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Uterine And Bladder Prolapse

Prevention & Treatment

Monday, Aug. 27, 2007; 7:47 PM

Copyright Harvard Health Publications 2007


Table of Contents

You can take some simple steps to limit stress on the pelvic support system, especially if you have given birth. Limit heavy lifting and avoid unnecessary straining to have bowel movements. Avoid smoking so that you have a lower risk of chronic cough. Maintain a normal body weight through careful diet and exercise.

Estrogen supplements after menopause have been credited with helping to maintain strong pelvic muscles and ligaments, but there is no strong evidence that hormone replacement medicine after menopause prevents or treats a bladder or uterine prolapse. There are known health risks associated with hormone replacement, and in most women, the risks outweigh the benefits. If you are interested in taking hormone replacement medication, you should review the pros and cons of this treatment with your physician.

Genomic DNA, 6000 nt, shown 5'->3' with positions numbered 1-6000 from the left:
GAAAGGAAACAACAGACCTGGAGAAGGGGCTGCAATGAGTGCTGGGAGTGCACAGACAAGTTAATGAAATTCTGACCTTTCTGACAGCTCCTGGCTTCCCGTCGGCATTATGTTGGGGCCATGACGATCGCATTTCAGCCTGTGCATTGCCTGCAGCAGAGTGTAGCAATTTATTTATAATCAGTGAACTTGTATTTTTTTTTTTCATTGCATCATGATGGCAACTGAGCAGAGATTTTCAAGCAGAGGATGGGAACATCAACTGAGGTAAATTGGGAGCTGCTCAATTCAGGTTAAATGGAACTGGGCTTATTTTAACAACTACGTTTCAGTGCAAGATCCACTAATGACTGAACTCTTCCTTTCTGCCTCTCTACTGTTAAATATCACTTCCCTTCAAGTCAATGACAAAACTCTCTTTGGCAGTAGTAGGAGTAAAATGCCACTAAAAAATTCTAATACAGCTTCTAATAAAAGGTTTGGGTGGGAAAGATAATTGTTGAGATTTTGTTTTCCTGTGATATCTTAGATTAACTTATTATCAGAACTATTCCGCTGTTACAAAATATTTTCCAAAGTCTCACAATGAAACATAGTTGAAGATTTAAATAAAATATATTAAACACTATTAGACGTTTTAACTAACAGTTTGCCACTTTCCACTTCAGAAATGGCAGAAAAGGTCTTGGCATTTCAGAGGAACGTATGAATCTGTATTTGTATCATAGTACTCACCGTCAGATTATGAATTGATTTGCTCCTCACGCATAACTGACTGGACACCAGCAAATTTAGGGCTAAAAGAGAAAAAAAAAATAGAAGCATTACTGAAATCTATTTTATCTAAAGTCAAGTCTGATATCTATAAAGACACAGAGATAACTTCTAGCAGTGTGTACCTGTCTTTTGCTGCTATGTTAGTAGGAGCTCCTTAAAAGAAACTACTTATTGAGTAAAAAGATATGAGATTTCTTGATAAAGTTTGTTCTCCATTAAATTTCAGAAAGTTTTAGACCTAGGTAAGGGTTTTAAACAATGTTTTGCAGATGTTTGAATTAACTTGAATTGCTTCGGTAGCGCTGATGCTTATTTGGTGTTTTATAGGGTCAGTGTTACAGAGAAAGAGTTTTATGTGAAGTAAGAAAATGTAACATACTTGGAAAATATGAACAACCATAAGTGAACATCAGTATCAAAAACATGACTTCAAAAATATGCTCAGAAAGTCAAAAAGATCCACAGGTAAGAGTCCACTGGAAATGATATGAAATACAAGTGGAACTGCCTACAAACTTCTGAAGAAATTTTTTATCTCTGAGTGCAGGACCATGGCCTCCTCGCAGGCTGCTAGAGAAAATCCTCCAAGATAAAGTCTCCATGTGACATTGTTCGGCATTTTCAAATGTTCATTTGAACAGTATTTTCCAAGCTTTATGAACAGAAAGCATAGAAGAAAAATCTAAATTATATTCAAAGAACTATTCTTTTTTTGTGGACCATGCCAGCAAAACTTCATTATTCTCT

For mild cases, measures to strengthen pelvic floor muscles may be enough to limit symptoms of prolapse. Exercises known as Kegel exercises are an excellent way to increase your pelvic support. To perform Kegel exercises, you need to squeeze the pelvic floor muscles that you would use if you were trying to hold back urine or trying to stop urinating when your bladder was only partly empty; but do not perform the exercises routinely while urinating. Most doctors advise women with pelvic muscle weakness to tighten these muscles and hold them tight for a few seconds at a time. Repeat the exercise ten times in each session and do approximately four sessions each day. Over time, most women notice improvement in bladder control and may have less pain or fewer symptoms.

A physician can fit a rubbery, ring-shaped device called a pessary into the upper portion of your vagina. Pessaries can help to prop up the uterus and bladder and prevent them from sagging into the vagina. They are removable so they can be washed periodically.

A prolapsed bladder or uterus may need to be corrected with surgery, which can be done through the vagina or the abdomen. The procedure that is chosen depends on the woman's age, severity of the symptoms, medical history, desire for future fertility and desire to be able to have sex. The goals are to restore normal anatomy, relieve symptoms, restore normal bowel and bladder function, and restore the ability to have sex. In some cases, surgical removal of the uterus (hysterectomy) is recommended.

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